The Importance of the Farmer

Jessica - Georgetown, Kentucky
Entered on September 14, 2008
Age Group: 18 - 30

Growing up, my days consisted of getting up and going to the barn to take care of my calves. Bottle feeding and putting out feed became a daily ritual. At that time I did not realize that I was becoming part of a much larger picture, the picture of the farmer. I remember always seeing my dad coming in with a combination of mud and manure on his pants and boots every night. His hands were the perfect picture of someone who had worked all of their life in order to make ends meet. My father was the perfect picture of the farmer.

As I got older, farming became a lesser held occupation. This could be due to many things, but in all reality the importance of the farmer is dying in this overly mechanical world. In America it can be realized in an area that was once filled with hills and cattle all throughout the land now have subdivisions and shopping areas. As more emphasis is placed on needing this and wanting that new thing, the significance of the farmer is tossed aside. The farmer has been around for hundreds of years, they specifically are the reasoning behind many meat products and other produce still today. What is the difference between now and then? Then it was noticed that farmers were of importance and that while they were busy day in and day out working to make food for not only their own family but supplying for other’s throughout the local and regional areas. Now the sciences are taking over agriculture and making it more about being able to clone and get more for the price of one, not taking into account the farmer who started it all.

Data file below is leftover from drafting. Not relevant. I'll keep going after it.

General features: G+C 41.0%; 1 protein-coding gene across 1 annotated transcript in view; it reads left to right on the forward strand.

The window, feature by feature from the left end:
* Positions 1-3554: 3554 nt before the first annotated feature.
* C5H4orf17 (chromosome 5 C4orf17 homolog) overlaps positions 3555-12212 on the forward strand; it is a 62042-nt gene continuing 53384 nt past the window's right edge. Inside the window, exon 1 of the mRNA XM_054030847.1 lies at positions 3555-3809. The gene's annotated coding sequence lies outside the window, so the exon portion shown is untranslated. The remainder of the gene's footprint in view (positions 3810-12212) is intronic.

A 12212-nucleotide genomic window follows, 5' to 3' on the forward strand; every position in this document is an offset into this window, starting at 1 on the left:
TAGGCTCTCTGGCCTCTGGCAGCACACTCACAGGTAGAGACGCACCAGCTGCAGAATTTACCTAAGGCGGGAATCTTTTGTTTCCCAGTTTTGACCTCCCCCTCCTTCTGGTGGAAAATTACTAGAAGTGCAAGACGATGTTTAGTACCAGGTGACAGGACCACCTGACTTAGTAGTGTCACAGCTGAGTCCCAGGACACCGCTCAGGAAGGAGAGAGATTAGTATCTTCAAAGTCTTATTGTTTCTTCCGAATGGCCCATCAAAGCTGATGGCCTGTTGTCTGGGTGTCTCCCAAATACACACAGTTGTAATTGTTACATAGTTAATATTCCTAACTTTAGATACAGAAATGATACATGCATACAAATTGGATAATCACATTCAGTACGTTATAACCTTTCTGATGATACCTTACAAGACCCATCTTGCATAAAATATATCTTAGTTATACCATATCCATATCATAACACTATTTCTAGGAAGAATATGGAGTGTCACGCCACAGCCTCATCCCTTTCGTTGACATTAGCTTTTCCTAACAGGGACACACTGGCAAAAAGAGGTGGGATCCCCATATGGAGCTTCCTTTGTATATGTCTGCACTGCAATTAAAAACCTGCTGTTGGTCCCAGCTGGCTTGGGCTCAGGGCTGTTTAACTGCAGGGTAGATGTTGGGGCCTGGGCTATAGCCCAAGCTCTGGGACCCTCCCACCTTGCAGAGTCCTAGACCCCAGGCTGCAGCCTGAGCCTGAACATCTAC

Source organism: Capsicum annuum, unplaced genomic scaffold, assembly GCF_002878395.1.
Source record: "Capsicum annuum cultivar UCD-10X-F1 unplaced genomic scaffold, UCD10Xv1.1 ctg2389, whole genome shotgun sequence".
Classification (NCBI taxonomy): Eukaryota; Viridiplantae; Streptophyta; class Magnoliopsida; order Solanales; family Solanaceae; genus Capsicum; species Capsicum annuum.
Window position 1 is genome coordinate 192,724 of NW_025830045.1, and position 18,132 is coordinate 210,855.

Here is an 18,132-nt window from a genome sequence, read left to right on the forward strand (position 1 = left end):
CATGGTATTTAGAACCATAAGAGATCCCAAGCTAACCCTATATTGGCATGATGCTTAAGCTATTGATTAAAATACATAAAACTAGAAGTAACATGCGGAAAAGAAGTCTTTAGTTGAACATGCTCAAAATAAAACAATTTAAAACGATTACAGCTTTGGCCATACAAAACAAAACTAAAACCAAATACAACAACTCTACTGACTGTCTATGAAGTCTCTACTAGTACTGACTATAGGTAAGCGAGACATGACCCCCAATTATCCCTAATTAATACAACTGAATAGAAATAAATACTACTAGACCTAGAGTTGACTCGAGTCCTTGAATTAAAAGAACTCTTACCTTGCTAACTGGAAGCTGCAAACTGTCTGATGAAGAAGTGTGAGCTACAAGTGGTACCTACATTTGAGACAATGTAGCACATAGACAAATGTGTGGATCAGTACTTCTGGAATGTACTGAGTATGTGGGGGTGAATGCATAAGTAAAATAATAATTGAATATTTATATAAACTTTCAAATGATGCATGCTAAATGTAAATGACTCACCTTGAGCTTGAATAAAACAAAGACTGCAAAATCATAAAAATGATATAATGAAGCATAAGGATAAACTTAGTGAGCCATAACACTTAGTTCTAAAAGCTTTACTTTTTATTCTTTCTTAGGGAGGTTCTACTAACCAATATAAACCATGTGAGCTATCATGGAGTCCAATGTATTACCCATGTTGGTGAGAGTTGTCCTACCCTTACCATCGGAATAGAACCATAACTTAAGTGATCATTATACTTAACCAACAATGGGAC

Farming is a diminishing industry. Nowadays those who have continued a generation old family tradition of farming are not only having difficulty doing so, but also generally must hold another job in order to provide fully for their families. With the economy as is, the farmer must do more than just ‘farm’ to take care of a family and provide them with the things needed for their lives. Farming is not only fading but is also becoming more mechanized, meaning that besides trying to make money for the family, the farmer also has to put more money into the land than the land itself is giving back in turn.

I am not saying that farming should come back into a main way of living, with the world as is, that is impossible and unrealistic. The point here is to realize just how much the farmer has done and still is doing for the world. The farmer is the father, mother, brother, sister, provider and much more to many people throughout the world. Those who still are farming need to be acknowledged for their continuous hard work and love of an industry that is slowly becoming unimportant.